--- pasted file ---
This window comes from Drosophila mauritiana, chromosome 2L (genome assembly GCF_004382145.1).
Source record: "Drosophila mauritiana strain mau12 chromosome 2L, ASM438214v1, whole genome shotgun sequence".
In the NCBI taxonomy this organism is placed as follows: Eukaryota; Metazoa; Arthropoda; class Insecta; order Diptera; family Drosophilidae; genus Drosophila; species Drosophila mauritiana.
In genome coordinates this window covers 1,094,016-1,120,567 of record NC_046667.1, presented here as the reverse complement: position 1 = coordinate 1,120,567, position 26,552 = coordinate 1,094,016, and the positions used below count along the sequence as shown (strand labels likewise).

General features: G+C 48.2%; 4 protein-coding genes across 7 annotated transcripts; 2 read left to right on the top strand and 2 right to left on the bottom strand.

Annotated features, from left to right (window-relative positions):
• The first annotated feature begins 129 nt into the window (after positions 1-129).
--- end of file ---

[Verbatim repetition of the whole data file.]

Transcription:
This window comes from Drosophila mauritiana, chromosome 2L (genome assembly GCF_004382145.1).
Source record: "Drosophila mauritiana strain mau12 chromosome 2L, ASM438214v1, whole genome shotgun sequence".
In the NCBI taxonomy this organism is placed as follows: Eukaryota; Metazoa; Arthropoda; class Insecta; order Diptera; family Drosophilidae; genus Drosophila; species Drosophila mauritiana.
In genome coordinates this window covers 1,094,016-1,120,567 of record NC_046667.1, presented here as the reverse complement: position 1 = coordinate 1,120,567, position 26,552 = coordinate 1,094,016, and the positions used below count along the sequence as shown (strand labels likewise).

General features: G+C 48.2%; 4 protein-coding genes across 7 annotated transcripts; 2 read left to right on the top strand and 2 right to left on the bottom strand.

Annotated features, from left to right (window-relative positions):
• The first annotated feature begins 129 nt into the window (after positions 1-129).